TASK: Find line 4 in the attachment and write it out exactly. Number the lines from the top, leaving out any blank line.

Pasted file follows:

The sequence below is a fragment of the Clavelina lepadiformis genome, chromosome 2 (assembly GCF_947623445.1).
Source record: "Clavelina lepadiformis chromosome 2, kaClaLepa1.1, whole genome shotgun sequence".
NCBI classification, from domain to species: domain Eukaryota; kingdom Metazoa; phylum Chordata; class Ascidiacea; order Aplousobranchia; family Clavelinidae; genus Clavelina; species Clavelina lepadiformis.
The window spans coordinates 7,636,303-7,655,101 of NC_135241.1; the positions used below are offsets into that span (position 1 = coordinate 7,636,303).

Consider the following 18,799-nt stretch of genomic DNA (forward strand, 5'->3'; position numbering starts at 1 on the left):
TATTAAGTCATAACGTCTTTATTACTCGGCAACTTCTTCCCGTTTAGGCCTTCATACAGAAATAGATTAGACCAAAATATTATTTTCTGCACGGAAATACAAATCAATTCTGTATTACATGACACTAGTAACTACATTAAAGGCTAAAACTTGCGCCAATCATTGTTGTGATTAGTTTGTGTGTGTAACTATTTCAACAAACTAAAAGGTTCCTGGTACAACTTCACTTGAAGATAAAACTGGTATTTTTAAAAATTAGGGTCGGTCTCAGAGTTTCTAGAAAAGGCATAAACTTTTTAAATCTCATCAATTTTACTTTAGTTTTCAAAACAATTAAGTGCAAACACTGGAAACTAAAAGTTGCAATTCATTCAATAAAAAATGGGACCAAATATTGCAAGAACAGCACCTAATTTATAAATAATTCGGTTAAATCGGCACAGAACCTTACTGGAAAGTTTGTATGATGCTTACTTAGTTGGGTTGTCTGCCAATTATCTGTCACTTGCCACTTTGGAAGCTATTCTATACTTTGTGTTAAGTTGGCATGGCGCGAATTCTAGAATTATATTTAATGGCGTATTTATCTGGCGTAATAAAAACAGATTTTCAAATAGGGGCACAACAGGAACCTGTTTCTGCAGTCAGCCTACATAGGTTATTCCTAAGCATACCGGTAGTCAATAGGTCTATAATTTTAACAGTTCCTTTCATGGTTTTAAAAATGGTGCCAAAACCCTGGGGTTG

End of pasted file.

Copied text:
The window spans coordinates 7,636,303-7,655,101 of NC_135241.1; the positions used below are offsets into that span (position 1 = coordinate 7,636,303).